Secondary curriculum and vocabulary

Academic language, and particularly academic vocabulary, is a high priority for bilingual students, across all curriculum areas.



Academic language within this school is a big emphasis, and obviously increasing the amount of academic words that the learner has is one of our main priorities.  

So what society were we looking at?


Tokelau. Ok, so on your handout, you have a grid? Yeah? Yep? And you have on that grid Describing change, explaining reasons, and explaining impacts.   So what I want you to do with those key words is put them under the correct heading.

I find that a lot of the students do know the words, but they actually don’t know how to use them to a large extent.  That’s why in class, in the lesson today, I always ask “Do you use these words in other curriculum areas?” because the words you use to describe in say Social studies could be different to how you use them in English or science and things like that. 

How do we use them in Maths, Ioane?

For maths we convert, like fractions and all that.

Yes, very good

And we transform some of the stuff


And we alter

We alter? We alter the numbers? The amounts? Good.  I know for a fact you have a lot of reasons, changes, and impacts already in your book.  Ok, so you’re just going to work together in a group, and pull all of your ideas onto one piece of paper.

The students have made vocabulary links across curriculum areas, and now they’ll work in groups saying them, writing the words and using them in meaningful contexts. 

I have actually tried to put more emphasis on group work, especially this year.  Often the routines that I have set up in the class in terms of group work they know they have a leader, or they have certain roles that each person in the group has to perform.   And usually they’re just management roles, like one person who makes sure that they’re on task, and the other person makes sure that the main points are clear, and are we following instructions.  And that enables them to own the activity.  And they just gain confidence in it as well.  

Students discussing work

What’s your body consisting of?


Yep, and how do you bring all those together?  In a…


Paragraph. So that’s your main points.  So you’ve got change, you’ve got your reasons,..Good 

The teacher helps the students again, to integrate their learning across the curriculum. 

Have we seen one of these before? What’s it called?

Essay planner

Good, essay writing frame, ok.  Where have we seen these before?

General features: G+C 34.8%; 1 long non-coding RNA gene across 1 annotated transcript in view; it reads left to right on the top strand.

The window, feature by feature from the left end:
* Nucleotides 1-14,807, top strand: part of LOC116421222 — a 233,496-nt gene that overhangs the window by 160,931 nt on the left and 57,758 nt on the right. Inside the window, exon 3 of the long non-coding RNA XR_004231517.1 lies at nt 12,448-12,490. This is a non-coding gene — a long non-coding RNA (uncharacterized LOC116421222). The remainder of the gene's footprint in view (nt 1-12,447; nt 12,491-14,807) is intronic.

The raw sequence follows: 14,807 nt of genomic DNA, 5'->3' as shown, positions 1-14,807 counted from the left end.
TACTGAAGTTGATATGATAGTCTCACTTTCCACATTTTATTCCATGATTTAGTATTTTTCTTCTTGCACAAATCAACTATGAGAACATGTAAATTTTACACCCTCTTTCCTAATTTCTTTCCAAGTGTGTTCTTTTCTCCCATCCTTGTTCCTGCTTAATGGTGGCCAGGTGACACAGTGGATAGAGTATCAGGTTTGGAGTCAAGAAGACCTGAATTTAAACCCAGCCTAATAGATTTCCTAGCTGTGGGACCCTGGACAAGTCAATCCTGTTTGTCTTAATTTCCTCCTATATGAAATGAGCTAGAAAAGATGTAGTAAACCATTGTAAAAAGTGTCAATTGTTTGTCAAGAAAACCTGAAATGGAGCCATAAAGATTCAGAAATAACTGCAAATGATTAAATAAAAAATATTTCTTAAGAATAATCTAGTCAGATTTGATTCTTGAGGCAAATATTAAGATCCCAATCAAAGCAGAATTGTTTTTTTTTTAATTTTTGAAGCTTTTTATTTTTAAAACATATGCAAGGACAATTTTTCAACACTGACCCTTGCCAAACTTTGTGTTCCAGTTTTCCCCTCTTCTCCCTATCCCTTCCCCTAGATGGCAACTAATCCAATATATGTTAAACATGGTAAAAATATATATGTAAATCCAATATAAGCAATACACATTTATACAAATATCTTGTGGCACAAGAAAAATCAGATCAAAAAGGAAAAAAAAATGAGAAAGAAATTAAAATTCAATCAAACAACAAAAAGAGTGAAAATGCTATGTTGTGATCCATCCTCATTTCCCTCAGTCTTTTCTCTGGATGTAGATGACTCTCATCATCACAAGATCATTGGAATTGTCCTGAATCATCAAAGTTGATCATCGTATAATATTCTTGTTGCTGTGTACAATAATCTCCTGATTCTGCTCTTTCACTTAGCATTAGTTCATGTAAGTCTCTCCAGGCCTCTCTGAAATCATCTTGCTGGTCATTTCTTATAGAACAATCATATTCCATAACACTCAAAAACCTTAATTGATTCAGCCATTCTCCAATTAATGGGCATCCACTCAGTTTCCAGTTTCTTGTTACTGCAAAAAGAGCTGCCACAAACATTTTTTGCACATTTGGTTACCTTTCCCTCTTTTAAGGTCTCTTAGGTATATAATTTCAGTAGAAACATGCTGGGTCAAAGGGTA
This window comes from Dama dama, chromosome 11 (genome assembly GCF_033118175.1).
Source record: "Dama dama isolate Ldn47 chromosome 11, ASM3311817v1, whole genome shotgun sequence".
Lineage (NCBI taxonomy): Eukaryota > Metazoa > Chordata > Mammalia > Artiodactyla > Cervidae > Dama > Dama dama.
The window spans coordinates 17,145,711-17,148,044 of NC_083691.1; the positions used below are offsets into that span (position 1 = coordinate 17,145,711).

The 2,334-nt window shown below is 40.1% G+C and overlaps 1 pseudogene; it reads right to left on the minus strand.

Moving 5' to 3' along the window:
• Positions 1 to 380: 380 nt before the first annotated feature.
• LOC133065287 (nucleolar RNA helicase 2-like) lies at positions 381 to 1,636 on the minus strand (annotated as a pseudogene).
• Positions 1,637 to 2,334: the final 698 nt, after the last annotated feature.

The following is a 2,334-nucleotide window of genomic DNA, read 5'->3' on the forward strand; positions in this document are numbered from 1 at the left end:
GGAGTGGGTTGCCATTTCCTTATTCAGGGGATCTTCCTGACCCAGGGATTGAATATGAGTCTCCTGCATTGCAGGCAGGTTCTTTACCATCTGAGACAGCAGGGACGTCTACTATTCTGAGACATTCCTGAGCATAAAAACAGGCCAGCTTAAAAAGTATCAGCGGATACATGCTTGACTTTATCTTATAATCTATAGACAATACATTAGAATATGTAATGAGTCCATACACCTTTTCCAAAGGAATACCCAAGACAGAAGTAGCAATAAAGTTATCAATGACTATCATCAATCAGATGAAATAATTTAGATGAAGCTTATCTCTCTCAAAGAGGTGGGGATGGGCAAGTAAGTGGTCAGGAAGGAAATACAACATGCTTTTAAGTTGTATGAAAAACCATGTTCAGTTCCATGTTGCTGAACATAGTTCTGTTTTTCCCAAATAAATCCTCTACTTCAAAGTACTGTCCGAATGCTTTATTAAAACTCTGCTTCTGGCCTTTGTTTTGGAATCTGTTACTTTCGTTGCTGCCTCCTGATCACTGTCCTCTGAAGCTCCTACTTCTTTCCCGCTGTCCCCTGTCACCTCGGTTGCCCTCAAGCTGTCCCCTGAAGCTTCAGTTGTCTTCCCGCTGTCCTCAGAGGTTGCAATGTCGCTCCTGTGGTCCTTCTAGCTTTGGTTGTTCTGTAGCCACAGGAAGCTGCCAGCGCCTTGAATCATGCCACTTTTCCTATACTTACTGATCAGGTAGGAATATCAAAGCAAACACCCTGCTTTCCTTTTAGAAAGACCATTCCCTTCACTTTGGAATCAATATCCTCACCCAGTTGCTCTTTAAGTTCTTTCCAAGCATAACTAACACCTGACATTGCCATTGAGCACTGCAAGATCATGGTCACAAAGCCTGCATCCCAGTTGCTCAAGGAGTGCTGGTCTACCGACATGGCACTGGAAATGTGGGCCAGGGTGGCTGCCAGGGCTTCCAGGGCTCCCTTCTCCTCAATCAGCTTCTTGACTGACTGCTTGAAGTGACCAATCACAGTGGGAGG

In English

In English, yep? In employment studies, do you use them in employment studies?  Why do you think we need to use writing frames?

To help us with our essays.

To help us with our essay writing? Yep

With our structure

With our structure, good 

Well they have more confidence, in the classroom, they know that within group activities they can communicate their answers well, and often their writing is very, very good at the same time.

Being bilingual

Research shows that there are clear educational advantages in bilingual learning, but using a Pasifika language has sometimes been considered a liability.



I enjoy this school because there’s heaps of Pacific Island students here that I can relate to.  There’s heaps of Pacific Island teachers which can help you.  In maths, there’s a maths teacher who's Tongan, a science teacher. We can go to them for help and they’ll explain to us in the language that we will understand. All the Tongan students are together, the teacher writes a question on the board in English, and we write it in our books and we’ll translate it in Tongan, we’ll work out the problem in Tongan and speak to each other, and from there, one person will shout out the answer in English and give it to the teacher.

(Yeah? And in what other subjects do we use these words?

In maths)

I used to always have problems with my maths, and so, my aunty’s a teacher here at Tangaroa, and we’ll go home and she’ll help me with my maths, talk to me in Tongan, and show me the right way. It’s important to me so that I can explain it to my younger siblings, so that I understand it in my language and so that I can elaborate more in English, ‘cause I can understand both. 

I like speaking two languages.  I think it’s good, because some people, I don’t think they have this experience of speaking in two languages. I feel lucky, ‘cause I can speak in two languages.

Pasifika Education Plan |  Effective teaching for Pasifika students – Strategies for success |  Effective teaching for Pasifika students – Working with students |  Effective teaching for Pasifika students – Stories |  Pasifika and e-Learning |  Pasifika giftedness |  Engaging with Pasifika parents, families, and communities